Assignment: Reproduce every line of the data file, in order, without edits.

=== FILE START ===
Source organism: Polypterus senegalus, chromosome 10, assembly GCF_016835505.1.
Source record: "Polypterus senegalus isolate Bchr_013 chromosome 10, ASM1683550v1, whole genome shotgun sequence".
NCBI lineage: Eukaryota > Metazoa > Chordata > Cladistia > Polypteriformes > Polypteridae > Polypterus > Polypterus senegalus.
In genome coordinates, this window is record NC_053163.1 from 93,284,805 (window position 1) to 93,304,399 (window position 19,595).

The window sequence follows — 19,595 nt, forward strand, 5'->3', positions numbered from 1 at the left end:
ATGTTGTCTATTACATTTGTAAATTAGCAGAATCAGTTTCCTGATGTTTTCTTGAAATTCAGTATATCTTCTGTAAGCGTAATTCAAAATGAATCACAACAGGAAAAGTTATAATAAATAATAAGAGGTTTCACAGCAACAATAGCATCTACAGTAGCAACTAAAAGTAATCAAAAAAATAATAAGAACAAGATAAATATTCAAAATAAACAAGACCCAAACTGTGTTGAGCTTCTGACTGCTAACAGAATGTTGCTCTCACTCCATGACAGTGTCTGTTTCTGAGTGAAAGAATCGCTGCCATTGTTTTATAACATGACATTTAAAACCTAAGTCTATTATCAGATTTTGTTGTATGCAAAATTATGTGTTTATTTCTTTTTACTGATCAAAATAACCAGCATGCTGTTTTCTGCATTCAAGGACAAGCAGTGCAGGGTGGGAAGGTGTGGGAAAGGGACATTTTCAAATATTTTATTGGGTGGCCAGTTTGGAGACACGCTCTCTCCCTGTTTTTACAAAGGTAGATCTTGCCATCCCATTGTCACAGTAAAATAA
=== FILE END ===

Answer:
Source organism: Polypterus senegalus, chromosome 10, assembly GCF_016835505.1.
Source record: "Polypterus senegalus isolate Bchr_013 chromosome 10, ASM1683550v1, whole genome shotgun sequence".
NCBI lineage: Eukaryota > Metazoa > Chordata > Cladistia > Polypteriformes > Polypteridae > Polypterus > Polypterus senegalus.
In genome coordinates, this window is record NC_053163.1 from 93,284,805 (window position 1) to 93,304,399 (window position 19,595).

The window sequence follows — 19,595 nt, forward strand, 5'->3', positions numbered from 1 at the left end:
ATGTTGTCTATTACATTTGTAAATTAGCAGAATCAGTTTCCTGATGTTTTCTTGAAATTCAGTATATCTTCTGTAAGCGTAATTCAAAATGAATCACAACAGGAAAAGTTATAATAAATAATAAGAGGTTTCACAGCAACAATAGCATCTACAGTAGCAACTAAAAGTAATCAAAAAAATAATAAGAACAAGATAAATATTCAAAATAAACAAGACCCAAACTGTGTTGAGCTTCTGACTGCTAACAGAATGTTGCTCTCACTCCATGACAGTGTCTGTTTCTGAGTGAAAGAATCGCTGCCATTGTTTTATAACATGACATTTAAAACCTAAGTCTATTATCAGATTTTGTTGTATGCAAAATTATGTGTTTATTTCTTTTTACTGATCAAAATAACCAGCATGCTGTTTTCTGCATTCAAGGACAAGCAGTGCAGGGTGGGAAGGTGTGGGAAAGGGACATTTTCAAATATTTTATTGGGTGGCCAGTTTGGAGACACGCTCTCTCCCTGTTTTTACAAAGGTAGATCTTGCCATCCCATTGTCACAGTAAAATAA